Was that the right thing to say? Hmmm. Maybe not. I know I kept my voice down and stayed calm (a herculean effort), but I’m sure my expression was dangerous. When I got to check out, a cashier I often see at the store said, “I apologize about earlier. They are new and don’t know you at all. They handled that all wrong and I took some time to explain how things should be done for shoppers with special needs”. I thanked them and finished checking out, mentally reviewing the whole thing in my head again and just amazed I didn’t deck the person with my pocket book. (Hey. It’s heavy and huge and would have done some damage)
It was a poorly communicated problem and solution.
2. We are feared because a previous encounter conditioned the person to believe we were going to be a problem.
Always… ALWAYS remember that what you do and say will affect the next differently-abled person who comes into that store, restaurant, doctor’s office, or other public venue. It’s amazing to me how a “knee jerk” response is conditioned. Do you know I’ve been wrong about this idiom for my entire adult life? I thought a “knee jerk response” meant the person said something they knew they shouldn’t have and so jerk their knee up to protect their (ahem) private parts to keep from getting kicked. As much as I like (even prefer) MY definition, apparently a “knee jerk response” is an automatic and reflexive response done without examining causes or facts. The origin of the word: From the tendency of the knee to jerk involuntarily when hit sharply, properly called the patellar reflex.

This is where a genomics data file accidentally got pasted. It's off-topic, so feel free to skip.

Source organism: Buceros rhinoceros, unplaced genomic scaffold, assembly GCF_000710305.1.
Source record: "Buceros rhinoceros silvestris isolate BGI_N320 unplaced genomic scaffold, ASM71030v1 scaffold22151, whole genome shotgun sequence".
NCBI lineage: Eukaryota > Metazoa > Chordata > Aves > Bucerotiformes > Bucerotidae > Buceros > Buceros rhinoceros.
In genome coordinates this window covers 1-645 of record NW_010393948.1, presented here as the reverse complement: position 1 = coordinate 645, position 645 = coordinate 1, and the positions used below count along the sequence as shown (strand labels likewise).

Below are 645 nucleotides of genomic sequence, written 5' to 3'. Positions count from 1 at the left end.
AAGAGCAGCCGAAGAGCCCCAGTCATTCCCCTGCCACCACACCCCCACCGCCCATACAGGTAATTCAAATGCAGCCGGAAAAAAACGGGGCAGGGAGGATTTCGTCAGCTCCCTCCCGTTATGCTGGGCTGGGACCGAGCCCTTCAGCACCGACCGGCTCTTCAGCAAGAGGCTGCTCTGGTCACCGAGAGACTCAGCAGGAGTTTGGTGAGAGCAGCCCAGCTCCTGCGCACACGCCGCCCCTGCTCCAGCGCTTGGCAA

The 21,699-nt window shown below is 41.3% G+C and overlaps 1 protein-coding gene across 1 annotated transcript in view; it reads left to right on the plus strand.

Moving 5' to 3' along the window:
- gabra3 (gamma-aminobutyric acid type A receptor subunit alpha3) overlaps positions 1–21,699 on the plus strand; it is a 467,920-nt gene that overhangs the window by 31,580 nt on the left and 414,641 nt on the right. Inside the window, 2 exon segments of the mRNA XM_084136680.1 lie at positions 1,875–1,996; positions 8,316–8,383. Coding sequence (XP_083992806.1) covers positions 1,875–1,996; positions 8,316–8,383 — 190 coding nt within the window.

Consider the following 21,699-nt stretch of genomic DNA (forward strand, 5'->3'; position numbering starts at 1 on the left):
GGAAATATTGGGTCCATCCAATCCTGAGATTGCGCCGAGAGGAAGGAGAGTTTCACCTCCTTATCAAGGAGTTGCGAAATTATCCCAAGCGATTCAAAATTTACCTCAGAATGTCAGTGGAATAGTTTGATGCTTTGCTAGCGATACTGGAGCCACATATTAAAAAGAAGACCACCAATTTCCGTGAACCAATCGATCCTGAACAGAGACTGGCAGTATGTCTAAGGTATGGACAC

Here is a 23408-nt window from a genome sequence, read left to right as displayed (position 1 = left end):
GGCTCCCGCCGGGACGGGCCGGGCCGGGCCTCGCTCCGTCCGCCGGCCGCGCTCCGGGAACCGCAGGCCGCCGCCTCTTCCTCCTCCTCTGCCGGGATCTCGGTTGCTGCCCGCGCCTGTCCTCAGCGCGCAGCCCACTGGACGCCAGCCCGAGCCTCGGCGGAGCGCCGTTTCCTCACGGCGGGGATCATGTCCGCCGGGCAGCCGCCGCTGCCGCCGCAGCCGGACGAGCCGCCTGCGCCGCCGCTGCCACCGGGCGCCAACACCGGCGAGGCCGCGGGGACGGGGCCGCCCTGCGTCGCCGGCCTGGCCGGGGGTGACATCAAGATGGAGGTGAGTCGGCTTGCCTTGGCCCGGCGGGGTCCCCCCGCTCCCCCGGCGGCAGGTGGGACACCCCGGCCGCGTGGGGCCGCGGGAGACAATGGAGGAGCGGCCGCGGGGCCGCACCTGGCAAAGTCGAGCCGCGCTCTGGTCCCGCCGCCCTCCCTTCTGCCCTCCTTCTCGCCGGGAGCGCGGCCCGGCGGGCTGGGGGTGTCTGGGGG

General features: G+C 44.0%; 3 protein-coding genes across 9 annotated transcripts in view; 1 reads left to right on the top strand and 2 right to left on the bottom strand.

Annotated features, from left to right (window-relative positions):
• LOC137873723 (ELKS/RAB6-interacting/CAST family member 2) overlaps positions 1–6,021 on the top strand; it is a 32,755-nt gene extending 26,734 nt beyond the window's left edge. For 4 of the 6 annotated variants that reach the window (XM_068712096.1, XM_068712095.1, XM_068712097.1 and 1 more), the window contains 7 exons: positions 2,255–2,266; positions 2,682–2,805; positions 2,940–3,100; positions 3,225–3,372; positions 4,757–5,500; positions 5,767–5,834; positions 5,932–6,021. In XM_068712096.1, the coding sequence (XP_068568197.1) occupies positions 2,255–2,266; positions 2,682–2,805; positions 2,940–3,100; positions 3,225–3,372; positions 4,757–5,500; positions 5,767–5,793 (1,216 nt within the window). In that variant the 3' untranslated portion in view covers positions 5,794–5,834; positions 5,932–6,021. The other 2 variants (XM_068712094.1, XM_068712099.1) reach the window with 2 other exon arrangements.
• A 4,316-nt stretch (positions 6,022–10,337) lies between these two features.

If you have ever had a “bad encounter” with a fearful person, they may have had a really bad interaction with someone before you. I was involved with a training at the police academy in our county and explained issues people with a cane and service dog may run into. I said, “Don’t take the person’s cane away. It’s a piece of adaptive equipment geared to keep them upright”. A commanding officer spoke up, “I’ve been hit by one of those. We have to take away something that can be a weapon!” I know my mouth dropped open. I had never thought of that! Together we worked out a way that the person could be asked to sit and the cane taken away safely. This officer’s experience created a predisposed suspicion of anyone wielding a cane.